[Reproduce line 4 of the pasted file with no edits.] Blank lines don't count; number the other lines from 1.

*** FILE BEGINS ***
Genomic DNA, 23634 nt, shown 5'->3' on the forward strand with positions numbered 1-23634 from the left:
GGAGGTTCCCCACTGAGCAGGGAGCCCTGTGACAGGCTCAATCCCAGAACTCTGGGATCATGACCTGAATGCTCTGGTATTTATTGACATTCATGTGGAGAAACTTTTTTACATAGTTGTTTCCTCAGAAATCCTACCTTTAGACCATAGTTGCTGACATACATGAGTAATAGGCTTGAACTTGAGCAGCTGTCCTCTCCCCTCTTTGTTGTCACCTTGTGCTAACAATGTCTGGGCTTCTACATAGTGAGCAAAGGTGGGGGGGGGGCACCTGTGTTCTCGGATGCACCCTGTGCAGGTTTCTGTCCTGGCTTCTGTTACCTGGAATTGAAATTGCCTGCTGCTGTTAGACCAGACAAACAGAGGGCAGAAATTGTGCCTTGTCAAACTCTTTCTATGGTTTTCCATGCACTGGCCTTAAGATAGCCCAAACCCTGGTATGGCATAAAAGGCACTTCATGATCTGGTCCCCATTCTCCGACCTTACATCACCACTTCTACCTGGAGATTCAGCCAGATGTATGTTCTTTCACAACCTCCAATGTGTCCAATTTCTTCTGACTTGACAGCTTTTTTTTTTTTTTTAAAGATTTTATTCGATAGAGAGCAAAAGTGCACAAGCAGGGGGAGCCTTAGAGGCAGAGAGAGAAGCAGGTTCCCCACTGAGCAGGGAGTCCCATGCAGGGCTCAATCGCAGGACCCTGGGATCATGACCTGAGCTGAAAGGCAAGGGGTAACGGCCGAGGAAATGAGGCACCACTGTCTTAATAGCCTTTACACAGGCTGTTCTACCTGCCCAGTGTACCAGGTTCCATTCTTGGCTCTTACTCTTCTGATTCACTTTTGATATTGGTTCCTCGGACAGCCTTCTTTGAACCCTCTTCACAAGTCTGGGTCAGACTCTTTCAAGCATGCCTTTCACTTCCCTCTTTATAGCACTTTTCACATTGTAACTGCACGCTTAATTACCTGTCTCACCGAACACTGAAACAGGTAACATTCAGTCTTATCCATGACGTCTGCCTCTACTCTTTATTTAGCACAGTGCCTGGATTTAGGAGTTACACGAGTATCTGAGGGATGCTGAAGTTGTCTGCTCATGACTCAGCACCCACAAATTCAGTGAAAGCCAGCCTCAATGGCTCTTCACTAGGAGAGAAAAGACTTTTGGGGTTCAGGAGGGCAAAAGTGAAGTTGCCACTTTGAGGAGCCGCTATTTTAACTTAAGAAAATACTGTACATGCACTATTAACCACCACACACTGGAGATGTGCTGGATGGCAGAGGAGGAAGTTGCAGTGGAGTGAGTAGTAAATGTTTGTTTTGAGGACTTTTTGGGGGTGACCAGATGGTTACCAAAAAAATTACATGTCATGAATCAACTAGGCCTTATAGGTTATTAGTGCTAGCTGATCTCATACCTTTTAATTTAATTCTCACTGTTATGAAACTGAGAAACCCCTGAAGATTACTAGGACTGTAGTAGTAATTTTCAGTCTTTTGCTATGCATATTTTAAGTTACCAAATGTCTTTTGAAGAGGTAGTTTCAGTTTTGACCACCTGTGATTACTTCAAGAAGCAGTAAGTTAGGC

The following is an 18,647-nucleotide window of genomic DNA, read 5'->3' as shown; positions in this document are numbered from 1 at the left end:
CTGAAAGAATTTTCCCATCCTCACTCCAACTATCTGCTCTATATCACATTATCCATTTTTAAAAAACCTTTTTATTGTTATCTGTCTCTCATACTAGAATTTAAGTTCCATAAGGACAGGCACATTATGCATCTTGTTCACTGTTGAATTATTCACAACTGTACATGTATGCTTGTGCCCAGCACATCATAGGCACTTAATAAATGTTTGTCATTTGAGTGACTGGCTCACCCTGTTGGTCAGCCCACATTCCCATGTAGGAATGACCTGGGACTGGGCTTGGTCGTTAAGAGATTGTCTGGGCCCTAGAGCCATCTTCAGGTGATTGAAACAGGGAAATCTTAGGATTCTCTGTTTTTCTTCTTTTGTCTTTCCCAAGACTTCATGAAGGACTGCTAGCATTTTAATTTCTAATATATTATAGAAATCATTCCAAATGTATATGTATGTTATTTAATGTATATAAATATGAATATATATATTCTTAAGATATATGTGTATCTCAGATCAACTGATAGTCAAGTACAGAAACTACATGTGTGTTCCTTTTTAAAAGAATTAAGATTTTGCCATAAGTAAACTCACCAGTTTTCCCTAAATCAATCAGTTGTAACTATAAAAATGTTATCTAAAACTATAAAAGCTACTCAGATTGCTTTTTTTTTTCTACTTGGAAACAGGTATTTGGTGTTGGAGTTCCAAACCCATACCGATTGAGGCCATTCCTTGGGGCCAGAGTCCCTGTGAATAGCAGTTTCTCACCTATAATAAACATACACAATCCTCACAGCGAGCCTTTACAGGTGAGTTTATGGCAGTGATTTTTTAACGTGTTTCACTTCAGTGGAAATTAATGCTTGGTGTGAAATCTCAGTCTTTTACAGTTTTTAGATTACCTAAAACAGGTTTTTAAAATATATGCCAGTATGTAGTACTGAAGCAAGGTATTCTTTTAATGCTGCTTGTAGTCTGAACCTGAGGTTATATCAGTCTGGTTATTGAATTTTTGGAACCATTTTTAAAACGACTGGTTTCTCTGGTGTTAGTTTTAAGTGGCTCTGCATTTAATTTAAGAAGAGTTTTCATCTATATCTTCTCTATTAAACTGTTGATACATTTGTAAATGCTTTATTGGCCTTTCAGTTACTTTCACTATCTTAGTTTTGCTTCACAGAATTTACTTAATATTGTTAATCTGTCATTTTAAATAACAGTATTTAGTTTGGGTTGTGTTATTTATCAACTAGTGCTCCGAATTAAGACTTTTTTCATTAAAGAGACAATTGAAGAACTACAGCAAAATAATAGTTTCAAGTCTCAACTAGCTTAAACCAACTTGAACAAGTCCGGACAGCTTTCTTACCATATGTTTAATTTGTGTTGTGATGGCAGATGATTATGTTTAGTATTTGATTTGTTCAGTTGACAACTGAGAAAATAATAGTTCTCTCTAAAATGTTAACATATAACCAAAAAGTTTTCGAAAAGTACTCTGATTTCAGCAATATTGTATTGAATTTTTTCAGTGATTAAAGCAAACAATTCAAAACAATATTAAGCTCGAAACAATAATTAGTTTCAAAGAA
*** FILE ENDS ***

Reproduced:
CTGAAAGAATTTTCCCATCCTCACTCCAACTATCTGCTCTATATCACATTATCCATTTTTAAAAAACCTTTTTATTGTTATCTGTCTCTCATACTAGAATTTAAGTTCCATAAGGACAGGCACATTATGCATCTTGTTCACTGTTGAATTATTCACAACTGTACATGTATGCTTGTGCCCAGCACATCATAGGCACTTAATAAATGTTTGTCATTTGAGTGACTGGCTCACCCTGTTGGTCAGCCCACATTCCCATGTAGGAATGACCTGGGACTGGGCTTGGTCGTTAAGAGATTGTCTGGGCCCTAGAGCCATCTTCAGGTGATTGAAACAGGGAAATCTTAGGATTCTCTGTTTTTCTTCTTTTGTCTTTCCCAAGACTTCATGAAGGACTGCTAGCATTTTAATTTCTAATATATTATAGAAATCATTCCAAATGTATATGTATGTTATTTAATGTATATAAATATGAATATATATATTCTTAAGATATATGTGTATCTCAGATCAACTGATAGTCAAGTACAGAAACTACATGTGTGTTCCTTTTTAAAAGAATTAAGATTTTGCCATAAGTAAACTCACCAGTTTTCCCTAAATCAATCAGTTGTAACTATAAAAATGTTATCTAAAACTATAAAAGCTACTCAGATTGCTTTTTTTTTTCTACTTGGAAACAGGTATTTGGTGTTGGAGTTCCAAACCCATACCGATTGAGGCCATTCCTTGGGGCCAGAGTCCCTGTGAATAGCAGTTTCTCACCTATAATAAACATACACAATCCTCACAGCGAGCCTTTACAGGTGAGTTTATGGCAGTGATTTTTTAACGTGTTTCACTTCAGTGGAAATTAATGCTTGGTGTGAAATCTCAGTCTTTTACAGTTTTTAGATTACCTAAAACAGGTTTTTAAAATATATGCCAGTATGTAGTACTGAAGCAAGGTATTCTTTTAATGCTGCTTGTAGTCTGAACCTGAGGTTATATCAGTCTGGTTATTGAATTTTTGGAACCATTTTTAAAACGACTGGTTTCTCTGGTGTTAGTTTTAAGTGGCTCTGCATTTAATTTAAGAAGAGTTTTCATCTATATCTTCTCTATTAAACTGTTGATACATTTGTAAATGCTTTATTGGCCTTTCAGTTACTTTCACTATCTTAGTTTTGCTTCACAGAATTTACTTAATATTGTTAATCTGTCATTTTAAATAACAGTATTTAGTTTGGGTTGTGTTATTTATCAACTAGTGCTCCGAATTAAGACTTTTTTCATTAAAGAGACAATTGAAGAACTACAGCAAAATAATAGTTTCAAGTCTCAACTAGCTTAAACCAACTTGAACAAGTCCGGACAGCTTTCTTACCATATGTTTAATTTGTGTTGTGATGGCAGATGATTATGTTTAGTATTTGATTTGTTCAGTTGACAACTGAGAAAATAATAGTTCTCTCTAAAATGTTAACATATAACCAAAAAGTTTTCGAAAAGTACTCTGATTTCAGCAATATTGTATTGAATTTTTTCAGTGATTAAAGCAAACAATTCAAAACAATATTAAGCTCGAAACAATAATTAGTTTCAAAGAA